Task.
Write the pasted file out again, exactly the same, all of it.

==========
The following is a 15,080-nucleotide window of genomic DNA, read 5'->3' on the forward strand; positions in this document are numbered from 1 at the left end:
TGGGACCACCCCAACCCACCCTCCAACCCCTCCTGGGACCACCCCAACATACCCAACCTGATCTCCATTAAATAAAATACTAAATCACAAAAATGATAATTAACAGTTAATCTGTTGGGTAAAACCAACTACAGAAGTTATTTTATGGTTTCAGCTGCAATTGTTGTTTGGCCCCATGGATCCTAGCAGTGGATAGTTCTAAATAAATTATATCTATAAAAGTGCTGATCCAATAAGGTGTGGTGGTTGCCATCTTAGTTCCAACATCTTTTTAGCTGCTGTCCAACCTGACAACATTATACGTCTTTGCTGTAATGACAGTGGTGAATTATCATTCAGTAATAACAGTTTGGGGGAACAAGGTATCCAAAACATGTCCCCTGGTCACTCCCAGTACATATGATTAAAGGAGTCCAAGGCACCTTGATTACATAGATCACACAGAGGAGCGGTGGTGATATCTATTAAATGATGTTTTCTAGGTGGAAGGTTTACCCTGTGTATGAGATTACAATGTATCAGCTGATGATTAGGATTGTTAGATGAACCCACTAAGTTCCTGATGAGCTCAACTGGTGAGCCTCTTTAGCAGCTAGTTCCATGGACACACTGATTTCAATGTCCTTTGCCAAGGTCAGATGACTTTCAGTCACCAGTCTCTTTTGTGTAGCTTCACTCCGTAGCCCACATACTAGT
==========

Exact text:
The following is a 15,080-nucleotide window of genomic DNA, read 5'->3' on the forward strand; positions in this document are numbered from 1 at the left end:
TGGGACCACCCCAACCCACCCTCCAACCCCTCCTGGGACCACCCCAACATACCCAACCTGATCTCCATTAAATAAAATACTAAATCACAAAAATGATAATTAACAGTTAATCTGTTGGGTAAAACCAACTACAGAAGTTATTTTATGGTTTCAGCTGCAATTGTTGTTTGGCCCCATGGATCCTAGCAGTGGATAGTTCTAAATAAATTATATCTATAAAAGTGCTGATCCAATAAGGTGTGGTGGTTGCCATCTTAGTTCCAACATCTTTTTAGCTGCTGTCCAACCTGACAACATTATACGTCTTTGCTGTAATGACAGTGGTGAATTATCATTCAGTAATAACAGTTTGGGGGAACAAGGTATCCAAAACATGTCCCCTGGTCACTCCCAGTACATATGATTAAAGGAGTCCAAGGCACCTTGATTACATAGATCACACAGAGGAGCGGTGGTGATATCTATTAAATGATGTTTTCTAGGTGGAAGGTTTACCCTGTGTATGAGATTACAATGTATCAGCTGATGATTAGGATTGTTAGATGAACCCACTAAGTTCCTGATGAGCTCAACTGGTGAGCCTCTTTAGCAGCTAGTTCCATGGACACACTGATTTCAATGTCCTTTGCCAAGGTCAGATGACTTTCAGTCACCAGTCTCTTTTGTGTAGCTTCACTCCGTAGCCCACATACTAGT